Certain historic towns can be quite affordable: Lisieux, with 20,000 residents, boasts timber-framed buildings and famous sacred architecture including a vast basilica church for up to 4,000 people. Here, a 50m2 apartment comes in around €55,000, while a budget of €100,000 will buy you a three-bedroom house in the centre or in a village on the outskirts. It’s a similar picture in Bayeux, which is best known, of course, for its historic tapestry. Apartments here are a little more expensive than in Lisieux, but €100,000 will buy you a fair-sized apartment, a single-storey house with garden, or even a rural renovation project.
Talking of renovation projects, there’s no shortage in Calvados, and for €40,000 you can pick up a rough diamond offering 1,500m2 of land and 120m2 of property. These will typically be former farm buildings in rural locations, or perhaps rundown townhouses that haven’t been lived in for a while. For €70,000 you can also find single-storey villas or vicarage-style stone houses that need overhauling and updating rather than full-scale renovation work.
For bargain properties, start your search to the north or east of Vire, heading towards the département of Manche. You’ll find great value for money in these areas.
For the truly courageous, there are plenty of building plots throughout this region, starting at €20,000 for 1,000m2of building land in Ste-Marguerite-d’Elle, St-Sever-Calvados or La Villette.
A budget of €30,000 opens up a wide choice of plots of around 1,200m2 and €50,000 brings you within reach of bigger towns and amenities. Where possible, look for a plot that is ‘viabilisé’ as this means that it’s readily connected to the necessary utilities.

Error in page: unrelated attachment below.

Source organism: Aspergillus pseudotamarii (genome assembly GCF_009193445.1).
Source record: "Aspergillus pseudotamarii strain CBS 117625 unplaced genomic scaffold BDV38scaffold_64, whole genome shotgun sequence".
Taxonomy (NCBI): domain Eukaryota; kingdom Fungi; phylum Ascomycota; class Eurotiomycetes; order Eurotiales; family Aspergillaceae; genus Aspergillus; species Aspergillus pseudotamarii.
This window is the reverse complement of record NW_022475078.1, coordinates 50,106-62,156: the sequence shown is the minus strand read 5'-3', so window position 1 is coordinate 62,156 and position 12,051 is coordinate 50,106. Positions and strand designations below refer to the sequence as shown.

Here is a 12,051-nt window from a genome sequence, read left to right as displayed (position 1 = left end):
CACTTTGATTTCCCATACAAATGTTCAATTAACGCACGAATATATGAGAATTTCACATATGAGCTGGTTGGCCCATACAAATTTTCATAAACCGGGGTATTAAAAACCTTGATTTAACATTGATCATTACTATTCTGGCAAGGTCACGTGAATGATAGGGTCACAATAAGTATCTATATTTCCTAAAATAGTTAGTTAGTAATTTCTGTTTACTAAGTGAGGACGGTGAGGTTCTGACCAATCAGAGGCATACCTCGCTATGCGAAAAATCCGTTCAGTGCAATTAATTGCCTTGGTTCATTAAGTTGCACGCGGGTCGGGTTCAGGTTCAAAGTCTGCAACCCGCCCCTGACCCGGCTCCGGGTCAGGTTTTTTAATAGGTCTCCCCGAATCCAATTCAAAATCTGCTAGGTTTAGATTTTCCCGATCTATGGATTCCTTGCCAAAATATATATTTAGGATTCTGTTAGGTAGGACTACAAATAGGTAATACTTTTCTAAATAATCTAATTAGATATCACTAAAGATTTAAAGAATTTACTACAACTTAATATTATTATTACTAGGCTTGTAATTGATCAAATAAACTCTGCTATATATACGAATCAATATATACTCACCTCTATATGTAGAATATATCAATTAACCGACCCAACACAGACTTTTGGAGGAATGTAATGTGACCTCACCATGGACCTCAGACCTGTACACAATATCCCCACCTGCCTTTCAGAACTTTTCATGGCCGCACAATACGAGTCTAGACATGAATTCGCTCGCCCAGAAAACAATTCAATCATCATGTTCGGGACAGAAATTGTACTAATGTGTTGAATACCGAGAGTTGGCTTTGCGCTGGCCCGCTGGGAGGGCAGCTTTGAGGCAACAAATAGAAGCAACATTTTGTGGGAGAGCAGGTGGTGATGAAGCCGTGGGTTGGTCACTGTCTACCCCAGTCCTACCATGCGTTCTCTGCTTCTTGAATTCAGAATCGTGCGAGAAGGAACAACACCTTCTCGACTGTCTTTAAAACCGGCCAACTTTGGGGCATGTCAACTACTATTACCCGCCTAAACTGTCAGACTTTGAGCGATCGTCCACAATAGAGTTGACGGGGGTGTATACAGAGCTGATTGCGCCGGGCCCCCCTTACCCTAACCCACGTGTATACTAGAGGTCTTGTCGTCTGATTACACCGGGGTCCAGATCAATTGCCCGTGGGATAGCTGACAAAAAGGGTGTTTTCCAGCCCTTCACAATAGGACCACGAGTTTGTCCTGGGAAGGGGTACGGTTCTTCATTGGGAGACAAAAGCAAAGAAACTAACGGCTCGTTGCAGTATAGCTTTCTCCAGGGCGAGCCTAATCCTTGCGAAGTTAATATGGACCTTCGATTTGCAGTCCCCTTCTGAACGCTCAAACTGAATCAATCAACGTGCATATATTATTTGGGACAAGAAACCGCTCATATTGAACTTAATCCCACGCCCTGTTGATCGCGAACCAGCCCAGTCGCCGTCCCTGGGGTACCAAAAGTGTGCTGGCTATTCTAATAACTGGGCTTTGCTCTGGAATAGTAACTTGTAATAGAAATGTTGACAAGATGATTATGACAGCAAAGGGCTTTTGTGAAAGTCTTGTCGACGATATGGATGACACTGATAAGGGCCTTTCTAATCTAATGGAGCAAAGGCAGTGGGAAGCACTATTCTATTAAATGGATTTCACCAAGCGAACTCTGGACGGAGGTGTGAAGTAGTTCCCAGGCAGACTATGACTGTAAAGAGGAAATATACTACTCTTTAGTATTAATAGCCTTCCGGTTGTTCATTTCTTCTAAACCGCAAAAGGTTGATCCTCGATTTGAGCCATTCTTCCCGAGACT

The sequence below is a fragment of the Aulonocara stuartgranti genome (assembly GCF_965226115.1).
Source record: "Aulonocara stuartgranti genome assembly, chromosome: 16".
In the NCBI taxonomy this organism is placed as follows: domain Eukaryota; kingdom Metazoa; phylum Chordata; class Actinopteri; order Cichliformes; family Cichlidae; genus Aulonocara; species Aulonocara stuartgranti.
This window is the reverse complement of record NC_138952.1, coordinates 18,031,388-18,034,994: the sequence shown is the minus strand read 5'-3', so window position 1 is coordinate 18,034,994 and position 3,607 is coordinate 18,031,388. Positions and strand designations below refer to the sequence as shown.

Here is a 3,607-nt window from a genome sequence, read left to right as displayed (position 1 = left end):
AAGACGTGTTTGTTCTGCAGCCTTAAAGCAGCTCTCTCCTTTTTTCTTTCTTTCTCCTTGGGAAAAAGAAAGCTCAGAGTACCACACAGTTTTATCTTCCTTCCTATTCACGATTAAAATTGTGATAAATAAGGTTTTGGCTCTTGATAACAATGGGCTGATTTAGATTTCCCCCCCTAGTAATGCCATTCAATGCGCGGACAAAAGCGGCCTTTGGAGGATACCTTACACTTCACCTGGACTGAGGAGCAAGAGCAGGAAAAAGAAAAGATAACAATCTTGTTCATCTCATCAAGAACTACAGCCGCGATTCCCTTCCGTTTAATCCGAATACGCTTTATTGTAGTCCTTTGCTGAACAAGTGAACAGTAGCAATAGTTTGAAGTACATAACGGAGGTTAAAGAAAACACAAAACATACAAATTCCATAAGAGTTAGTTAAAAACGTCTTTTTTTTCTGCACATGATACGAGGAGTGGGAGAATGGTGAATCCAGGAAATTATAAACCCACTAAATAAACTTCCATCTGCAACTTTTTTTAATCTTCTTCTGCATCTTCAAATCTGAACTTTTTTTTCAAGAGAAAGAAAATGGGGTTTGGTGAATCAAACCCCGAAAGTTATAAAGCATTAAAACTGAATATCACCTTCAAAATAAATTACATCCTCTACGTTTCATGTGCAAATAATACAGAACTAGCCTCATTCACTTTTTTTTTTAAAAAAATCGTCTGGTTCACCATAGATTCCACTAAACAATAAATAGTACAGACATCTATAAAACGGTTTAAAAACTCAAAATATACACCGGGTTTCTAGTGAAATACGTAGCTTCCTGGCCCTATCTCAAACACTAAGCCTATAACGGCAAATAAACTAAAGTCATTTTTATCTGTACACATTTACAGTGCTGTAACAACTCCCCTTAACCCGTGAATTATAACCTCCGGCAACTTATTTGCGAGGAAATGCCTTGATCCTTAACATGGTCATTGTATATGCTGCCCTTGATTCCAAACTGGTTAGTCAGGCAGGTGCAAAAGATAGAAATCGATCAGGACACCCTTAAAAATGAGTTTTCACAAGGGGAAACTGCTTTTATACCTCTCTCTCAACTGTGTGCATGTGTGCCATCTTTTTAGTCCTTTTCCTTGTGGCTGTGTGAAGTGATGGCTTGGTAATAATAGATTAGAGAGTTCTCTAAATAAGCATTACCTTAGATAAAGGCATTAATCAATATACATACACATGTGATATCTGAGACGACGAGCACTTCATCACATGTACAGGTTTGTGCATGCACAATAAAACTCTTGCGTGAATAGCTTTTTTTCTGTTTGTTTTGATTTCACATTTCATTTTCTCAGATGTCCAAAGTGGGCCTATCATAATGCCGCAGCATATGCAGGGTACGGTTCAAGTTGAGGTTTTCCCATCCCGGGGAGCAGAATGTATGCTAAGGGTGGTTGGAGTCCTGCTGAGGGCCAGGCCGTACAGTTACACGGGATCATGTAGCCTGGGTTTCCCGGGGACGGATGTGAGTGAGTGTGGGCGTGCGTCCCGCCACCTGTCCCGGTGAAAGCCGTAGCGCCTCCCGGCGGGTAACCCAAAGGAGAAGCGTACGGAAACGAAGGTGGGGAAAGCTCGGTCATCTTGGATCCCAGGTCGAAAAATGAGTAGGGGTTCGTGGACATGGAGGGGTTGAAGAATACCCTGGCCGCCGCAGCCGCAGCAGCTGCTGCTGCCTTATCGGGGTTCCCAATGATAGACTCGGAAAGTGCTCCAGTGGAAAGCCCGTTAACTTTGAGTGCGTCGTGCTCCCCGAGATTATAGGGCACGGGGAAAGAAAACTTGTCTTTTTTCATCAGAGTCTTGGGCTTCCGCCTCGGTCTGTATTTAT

As always, pay attention when you see the word ‘viager’ on adverts: these properties can be a bargain price but they come with a sitting tenant!
As one of the most visited départements in France, tourism plays a vital role in Calvados’ income, but the economy here is varied and also includes automotive, transport and technology companies, food-processing and several major call centres. Agriculture only represents 6.4% of the economy, and construction is at 10%. Unemployment here is just above the national average of 8.1%, with around 8% of residents being retirees and 32% being aged 15 to 29.
Salaries are usually good here: according to a 2019 Randstad barometer, Normandy ranked third of all French regions for non-management salaries. Start-ups and self-employed businesses are on the increase in Calvados, doubling in the last six years, and more than 70% of companies employ fewer than 10 people.
What’s your favourite? Fresh scallops and oysters, creamy cheese and golden butter, or indulgent Isigny caramels? You’ll find Calvados dishes in most cookbooks, particularly the iconic French apple tart, given that this area is rich with abundant apple orchards. This also leads to full-flavoured cider, and in turn to the alcoholic beverage that is Calvados brandy.
Despite being tucked away far up in the north of the country, Calvados is highly accessible, particularly from the UK. The ferry port of Caen-Ouistreham typically transports 900,000 passengers a year, offering year-round connections to England.
If you prefer airports, you can fly to Caen but routes are limited; you have far more options using trains, with a timetable of 20 trains a day that can whizz you to Paris in 1hr50, and to all other major cities across France.
Road networks are also good here: A13 from Caen to Paris (385km), A84 Caen to Rennes (297km) or the A28 and A88 from Caen to Le Man (273km). And as they say in Calvados, all roads lead to the apple orchards… now that’s worth raising a glass to!
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Lead photo credit : Caen aerial cityscape, Normandy - Shutterstock